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    Yah, this is pretty common in commercial electrical appliances, and in refrigeration/air conditioning - my business. There should be markings on the relay showing which is NO (normally open) and NC (normally closed). It's easy to prove with an ohmeter. Where people get messed up is with "open" & "closed." Think of a light switch - when the points are touching (closed) current can flow and the light will be on. Flip it "off" and the points will "open," current can't flow, and the light goes out. The coil voltage and switched voltage don't necessarily have to be the same, tho' I'm not sure how that would apply to a car. Maybe using 12VDC in a 6 VDC car ?? I use them a lot for having a 24 volt coil connecting/disconnecting a 110 or 220 (or 480) VAC circuit.

  3. #3
    DennyW is offline CHR Member Visit my Photo Gallery
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    Yes, you can make up cool things using relays.

  4. #4
    brianrupnow's Avatar
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    On a 5 pin automotive relay, the pins are numbered, 85, 86, 30, 87, and 87A

    As near as I can tell, 85 is connected to the switched low current wire ) from inside the car), 86 is connected to ground (or through a switching device which goes to ground to complete the circuit, like a 2 terminal thermostatic fan switch in the engine water jacket), 30 is connected to the heavy (#10 ga.) wire from the battery, 87 is the terminal that carries the electricity from the relay through to the "device" being switched (fan, horn, etcetera) when the relay is energized. and 87A is the alternate terminal that carries the electrical current to a different device when the relay has no current fed into terminal #85. If you want to run the relay as a simple switch, you don't hook anything to terminal #87A. ---this is based on tests conducted in my garage.-----Brian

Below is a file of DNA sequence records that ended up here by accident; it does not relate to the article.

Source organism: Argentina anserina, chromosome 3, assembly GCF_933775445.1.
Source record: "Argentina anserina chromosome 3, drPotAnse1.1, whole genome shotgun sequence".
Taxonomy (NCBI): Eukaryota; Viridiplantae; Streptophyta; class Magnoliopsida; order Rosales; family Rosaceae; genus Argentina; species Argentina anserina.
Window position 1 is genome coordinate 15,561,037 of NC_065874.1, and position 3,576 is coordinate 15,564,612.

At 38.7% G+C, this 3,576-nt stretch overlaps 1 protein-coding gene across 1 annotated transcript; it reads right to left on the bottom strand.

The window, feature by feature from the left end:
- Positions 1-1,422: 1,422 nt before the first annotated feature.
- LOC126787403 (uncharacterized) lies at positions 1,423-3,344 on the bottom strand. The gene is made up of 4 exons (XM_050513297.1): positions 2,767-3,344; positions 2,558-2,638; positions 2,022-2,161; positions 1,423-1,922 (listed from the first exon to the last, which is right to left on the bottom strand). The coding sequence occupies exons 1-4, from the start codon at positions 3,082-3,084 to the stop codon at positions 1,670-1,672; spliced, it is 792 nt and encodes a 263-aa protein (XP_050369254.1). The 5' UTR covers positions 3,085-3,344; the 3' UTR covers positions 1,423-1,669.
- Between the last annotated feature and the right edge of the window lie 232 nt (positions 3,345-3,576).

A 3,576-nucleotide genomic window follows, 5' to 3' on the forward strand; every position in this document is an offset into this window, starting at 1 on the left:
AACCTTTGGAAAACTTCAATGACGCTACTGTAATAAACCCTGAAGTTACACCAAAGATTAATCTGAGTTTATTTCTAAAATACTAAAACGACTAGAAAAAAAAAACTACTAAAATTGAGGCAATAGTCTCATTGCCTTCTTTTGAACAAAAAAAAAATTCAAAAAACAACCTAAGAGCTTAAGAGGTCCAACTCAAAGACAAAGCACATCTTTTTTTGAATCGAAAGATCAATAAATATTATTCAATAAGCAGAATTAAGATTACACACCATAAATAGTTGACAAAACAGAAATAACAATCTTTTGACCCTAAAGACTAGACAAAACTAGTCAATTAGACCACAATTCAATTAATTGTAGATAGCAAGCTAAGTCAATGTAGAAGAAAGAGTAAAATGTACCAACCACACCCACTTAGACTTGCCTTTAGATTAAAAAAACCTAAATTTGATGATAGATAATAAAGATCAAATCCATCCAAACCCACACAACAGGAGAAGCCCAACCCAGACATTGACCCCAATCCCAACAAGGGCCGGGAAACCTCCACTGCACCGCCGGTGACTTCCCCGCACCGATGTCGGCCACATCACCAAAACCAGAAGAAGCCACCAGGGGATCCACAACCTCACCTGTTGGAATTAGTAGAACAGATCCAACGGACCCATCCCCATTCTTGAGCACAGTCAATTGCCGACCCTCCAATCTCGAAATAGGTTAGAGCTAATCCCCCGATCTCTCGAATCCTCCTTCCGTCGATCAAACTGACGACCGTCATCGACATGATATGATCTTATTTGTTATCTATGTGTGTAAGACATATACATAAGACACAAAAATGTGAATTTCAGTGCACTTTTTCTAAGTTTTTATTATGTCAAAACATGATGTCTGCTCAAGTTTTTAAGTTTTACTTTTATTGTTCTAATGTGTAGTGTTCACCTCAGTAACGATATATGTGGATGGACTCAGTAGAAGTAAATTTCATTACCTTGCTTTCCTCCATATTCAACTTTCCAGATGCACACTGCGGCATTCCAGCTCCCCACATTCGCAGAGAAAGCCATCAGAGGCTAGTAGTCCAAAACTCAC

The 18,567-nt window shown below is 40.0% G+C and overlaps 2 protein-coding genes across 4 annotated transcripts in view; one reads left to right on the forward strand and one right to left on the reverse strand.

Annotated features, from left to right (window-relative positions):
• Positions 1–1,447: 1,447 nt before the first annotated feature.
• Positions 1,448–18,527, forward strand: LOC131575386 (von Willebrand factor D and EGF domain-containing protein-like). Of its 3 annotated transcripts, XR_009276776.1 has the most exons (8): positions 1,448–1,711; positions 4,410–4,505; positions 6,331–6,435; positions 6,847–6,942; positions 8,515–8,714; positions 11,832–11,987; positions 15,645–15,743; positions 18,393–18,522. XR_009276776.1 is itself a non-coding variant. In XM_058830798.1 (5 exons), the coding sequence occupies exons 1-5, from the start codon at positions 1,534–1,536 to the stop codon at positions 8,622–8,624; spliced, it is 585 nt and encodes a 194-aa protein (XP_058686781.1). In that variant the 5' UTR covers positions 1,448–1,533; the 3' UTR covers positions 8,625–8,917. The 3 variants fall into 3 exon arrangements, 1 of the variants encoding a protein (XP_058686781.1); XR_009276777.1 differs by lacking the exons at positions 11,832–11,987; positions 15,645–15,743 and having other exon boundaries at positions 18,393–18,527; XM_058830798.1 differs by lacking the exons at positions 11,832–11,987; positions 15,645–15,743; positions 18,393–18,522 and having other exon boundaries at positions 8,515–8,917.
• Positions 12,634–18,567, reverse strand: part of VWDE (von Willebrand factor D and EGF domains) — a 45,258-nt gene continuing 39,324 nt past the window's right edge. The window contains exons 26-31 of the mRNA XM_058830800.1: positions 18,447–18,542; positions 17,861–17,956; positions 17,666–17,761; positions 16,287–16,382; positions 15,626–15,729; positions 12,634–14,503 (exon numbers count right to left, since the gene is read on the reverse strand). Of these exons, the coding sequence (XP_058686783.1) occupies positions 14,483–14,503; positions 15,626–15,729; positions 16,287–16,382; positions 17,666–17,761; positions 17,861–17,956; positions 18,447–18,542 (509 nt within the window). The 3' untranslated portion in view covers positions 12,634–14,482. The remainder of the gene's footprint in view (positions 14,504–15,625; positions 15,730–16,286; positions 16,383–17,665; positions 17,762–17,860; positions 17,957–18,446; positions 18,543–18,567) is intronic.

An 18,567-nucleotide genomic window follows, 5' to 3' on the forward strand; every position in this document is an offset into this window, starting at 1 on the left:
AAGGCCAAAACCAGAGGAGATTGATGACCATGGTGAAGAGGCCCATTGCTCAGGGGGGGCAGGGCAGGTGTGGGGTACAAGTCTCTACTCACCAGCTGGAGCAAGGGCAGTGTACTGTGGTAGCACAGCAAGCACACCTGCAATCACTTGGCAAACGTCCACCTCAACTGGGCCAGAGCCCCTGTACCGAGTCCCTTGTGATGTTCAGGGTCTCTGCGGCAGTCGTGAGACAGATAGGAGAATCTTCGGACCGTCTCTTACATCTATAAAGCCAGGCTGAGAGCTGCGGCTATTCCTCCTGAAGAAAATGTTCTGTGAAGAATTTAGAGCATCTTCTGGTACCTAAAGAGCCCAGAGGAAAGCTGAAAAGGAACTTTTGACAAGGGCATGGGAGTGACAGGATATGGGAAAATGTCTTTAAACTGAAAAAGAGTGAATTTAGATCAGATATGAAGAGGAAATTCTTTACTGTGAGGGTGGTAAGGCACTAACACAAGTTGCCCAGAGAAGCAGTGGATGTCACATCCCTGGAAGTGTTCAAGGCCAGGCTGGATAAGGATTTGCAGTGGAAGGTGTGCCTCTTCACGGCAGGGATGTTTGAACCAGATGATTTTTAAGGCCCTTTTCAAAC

Old guy hot rodder

  5. #5
    MAW
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    Relays

     



    Yes, you can make up cool things using relays.
    As a bit of useless trivia the first digital computers used relays as just desribed (C/NO/NC). Two were connected together to form what came to be known as a flip-flop, later replaced by tubes (valves), then transistors, then the modern IC.

    Cheers, Mark

  6. #6
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    see if this will help brain